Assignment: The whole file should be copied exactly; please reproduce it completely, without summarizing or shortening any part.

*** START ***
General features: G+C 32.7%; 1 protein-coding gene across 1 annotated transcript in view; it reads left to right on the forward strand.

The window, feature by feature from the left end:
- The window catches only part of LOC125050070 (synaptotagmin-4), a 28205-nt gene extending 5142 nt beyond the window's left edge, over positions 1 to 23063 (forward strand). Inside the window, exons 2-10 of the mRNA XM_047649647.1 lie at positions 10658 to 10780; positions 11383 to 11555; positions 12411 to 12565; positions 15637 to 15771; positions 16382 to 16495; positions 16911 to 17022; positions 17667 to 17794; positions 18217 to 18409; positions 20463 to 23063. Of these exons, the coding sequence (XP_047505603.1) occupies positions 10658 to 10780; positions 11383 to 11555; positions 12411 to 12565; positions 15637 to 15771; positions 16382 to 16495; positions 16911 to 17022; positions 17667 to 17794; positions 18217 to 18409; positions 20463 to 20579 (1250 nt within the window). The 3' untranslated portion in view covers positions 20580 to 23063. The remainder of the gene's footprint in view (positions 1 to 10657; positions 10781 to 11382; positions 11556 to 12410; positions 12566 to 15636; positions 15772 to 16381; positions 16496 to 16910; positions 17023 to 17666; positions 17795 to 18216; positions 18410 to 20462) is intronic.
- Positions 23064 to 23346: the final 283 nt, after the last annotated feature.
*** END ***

General features: G+C 32.7%; 1 protein-coding gene across 1 annotated transcript in view; it reads left to right on the forward strand.

The window, feature by feature from the left end:
- The window catches only part of LOC125050070 (synaptotagmin-4), a 28205-nt gene extending 5142 nt beyond the window's left edge, over positions 1 to 23063 (forward strand). Inside the window, exons 2-10 of the mRNA XM_047649647.1 lie at positions 10658 to 10780; positions 11383 to 11555; positions 12411 to 12565; positions 15637 to 15771; positions 16382 to 16495; positions 16911 to 17022; positions 17667 to 17794; positions 18217 to 18409; positions 20463 to 23063. Of these exons, the coding sequence (XP_047505603.1) occupies positions 10658 to 10780; positions 11383 to 11555; positions 12411 to 12565; positions 15637 to 15771; positions 16382 to 16495; positions 16911 to 17022; positions 17667 to 17794; positions 18217 to 18409; positions 20463 to 20579 (1250 nt within the window). The 3' untranslated portion in view covers positions 20580 to 23063. The remainder of the gene's footprint in view (positions 1 to 10657; positions 10781 to 11382; positions 11556 to 12410; positions 12566 to 15636; positions 15772 to 16381; positions 16496 to 16910; positions 17023 to 17666; positions 17795 to 18216; positions 18410 to 20462) is intronic.
- Positions 23064 to 23346: the final 283 nt, after the last annotated feature.